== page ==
A trio of Latin American folktales are given a makeover in the children’s-book debut of one of the brothers behind famed graphic-novel series Love and Rockets.
In the three stories, a young girl proves her smarts and bravery, not to mention her skills as a dragon slayer; a woman named Martina Martínez marries a mouse, which leads to an unexpected tragedy; and a boy named Tup considered lazy by his family finds a way to feed them all. In his six-panel pages, Hernandez flexes his considerable storytelling skills, his deceptively simple art conveying all the detail, nuance, and expression of character each story needs. The protagonist of the first tale is unnamed, which becomes ironic given how much agency she employs to get to the future her selfless acts should earn her. In the second piece, an older woman turns out to be the hero by simply practicing common sense that everyone else has forgotten. And in the final story, it’s cleverness that saves the day. In addition to the tales themselves, the book opens with an on-point essay by author F. Isabel Campoy putting the mix of Spanish and Native American influences in context. It closes with brief histories and art influences for each story as well as English- and Spanish-language phrases to help readers start telling their own. María E. Santana’s simultaneously publishing Spanish-language translation is identical in look but far from dry, flawlessly employing its own language quirks.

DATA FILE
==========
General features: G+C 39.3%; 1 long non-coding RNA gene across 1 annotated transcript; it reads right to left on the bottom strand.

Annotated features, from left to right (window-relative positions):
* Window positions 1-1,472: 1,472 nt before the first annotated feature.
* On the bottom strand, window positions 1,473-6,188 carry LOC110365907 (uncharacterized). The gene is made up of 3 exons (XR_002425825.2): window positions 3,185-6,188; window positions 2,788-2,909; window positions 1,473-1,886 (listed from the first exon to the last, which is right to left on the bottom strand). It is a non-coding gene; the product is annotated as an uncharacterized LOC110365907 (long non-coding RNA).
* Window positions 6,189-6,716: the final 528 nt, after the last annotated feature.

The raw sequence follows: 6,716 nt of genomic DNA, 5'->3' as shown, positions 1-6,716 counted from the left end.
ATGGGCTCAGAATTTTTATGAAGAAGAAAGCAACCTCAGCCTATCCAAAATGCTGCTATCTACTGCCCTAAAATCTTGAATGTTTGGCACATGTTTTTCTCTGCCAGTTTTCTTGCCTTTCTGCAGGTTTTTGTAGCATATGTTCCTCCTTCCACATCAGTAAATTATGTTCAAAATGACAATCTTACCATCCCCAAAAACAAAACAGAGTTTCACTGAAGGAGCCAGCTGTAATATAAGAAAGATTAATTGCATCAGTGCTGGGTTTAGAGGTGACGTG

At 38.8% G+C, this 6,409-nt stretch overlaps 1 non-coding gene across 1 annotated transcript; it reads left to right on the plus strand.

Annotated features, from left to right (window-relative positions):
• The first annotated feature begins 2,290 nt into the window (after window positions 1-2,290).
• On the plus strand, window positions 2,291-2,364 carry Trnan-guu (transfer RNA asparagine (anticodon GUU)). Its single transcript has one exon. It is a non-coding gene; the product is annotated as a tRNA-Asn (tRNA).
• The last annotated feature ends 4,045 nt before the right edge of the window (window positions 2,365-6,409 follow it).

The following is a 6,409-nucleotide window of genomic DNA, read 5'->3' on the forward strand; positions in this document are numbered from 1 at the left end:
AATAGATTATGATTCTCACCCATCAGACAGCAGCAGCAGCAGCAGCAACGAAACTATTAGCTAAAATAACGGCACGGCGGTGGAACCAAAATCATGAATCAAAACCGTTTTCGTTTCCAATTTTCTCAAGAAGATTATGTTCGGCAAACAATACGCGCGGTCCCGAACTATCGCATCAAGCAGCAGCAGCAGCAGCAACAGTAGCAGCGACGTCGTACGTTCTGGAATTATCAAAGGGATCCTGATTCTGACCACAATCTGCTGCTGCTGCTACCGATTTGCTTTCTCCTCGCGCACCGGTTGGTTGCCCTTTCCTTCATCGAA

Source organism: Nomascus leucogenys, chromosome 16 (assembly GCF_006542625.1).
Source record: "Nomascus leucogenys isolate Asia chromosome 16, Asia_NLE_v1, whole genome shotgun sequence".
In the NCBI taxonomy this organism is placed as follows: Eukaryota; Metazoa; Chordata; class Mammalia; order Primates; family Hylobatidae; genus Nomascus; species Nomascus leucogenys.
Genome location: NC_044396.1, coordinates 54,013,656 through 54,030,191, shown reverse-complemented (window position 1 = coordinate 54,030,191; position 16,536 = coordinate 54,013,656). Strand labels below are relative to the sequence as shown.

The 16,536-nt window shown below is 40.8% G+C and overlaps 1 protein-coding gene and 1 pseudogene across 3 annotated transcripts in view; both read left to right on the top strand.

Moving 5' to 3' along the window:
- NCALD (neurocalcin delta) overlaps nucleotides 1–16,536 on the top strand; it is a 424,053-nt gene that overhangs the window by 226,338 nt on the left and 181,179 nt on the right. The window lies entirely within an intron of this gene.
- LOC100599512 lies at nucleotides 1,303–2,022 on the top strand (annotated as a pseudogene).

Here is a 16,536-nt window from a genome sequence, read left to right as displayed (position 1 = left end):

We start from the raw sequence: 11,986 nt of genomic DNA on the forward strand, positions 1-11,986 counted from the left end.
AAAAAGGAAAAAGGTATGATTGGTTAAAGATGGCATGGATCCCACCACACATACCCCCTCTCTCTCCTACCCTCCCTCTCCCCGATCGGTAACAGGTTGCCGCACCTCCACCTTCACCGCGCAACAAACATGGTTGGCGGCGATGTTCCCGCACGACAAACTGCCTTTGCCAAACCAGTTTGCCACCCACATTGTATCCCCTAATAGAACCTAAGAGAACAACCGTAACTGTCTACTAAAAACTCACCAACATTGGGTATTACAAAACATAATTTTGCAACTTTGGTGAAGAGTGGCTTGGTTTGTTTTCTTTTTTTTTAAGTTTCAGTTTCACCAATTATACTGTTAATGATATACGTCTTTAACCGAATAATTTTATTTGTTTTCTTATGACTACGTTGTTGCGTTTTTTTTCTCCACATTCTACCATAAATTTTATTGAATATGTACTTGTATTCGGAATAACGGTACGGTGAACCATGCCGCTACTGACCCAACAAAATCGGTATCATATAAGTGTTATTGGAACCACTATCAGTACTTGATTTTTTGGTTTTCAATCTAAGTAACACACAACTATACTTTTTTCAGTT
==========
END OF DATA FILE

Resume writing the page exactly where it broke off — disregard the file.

Rousing tales, spirited artwork, and rich backmatter ensure that this slim graphic novel for kids becomes a rich resource for all caregivers, not just those of Latinx children. (bibliography) (Graphic folktales. 4-10)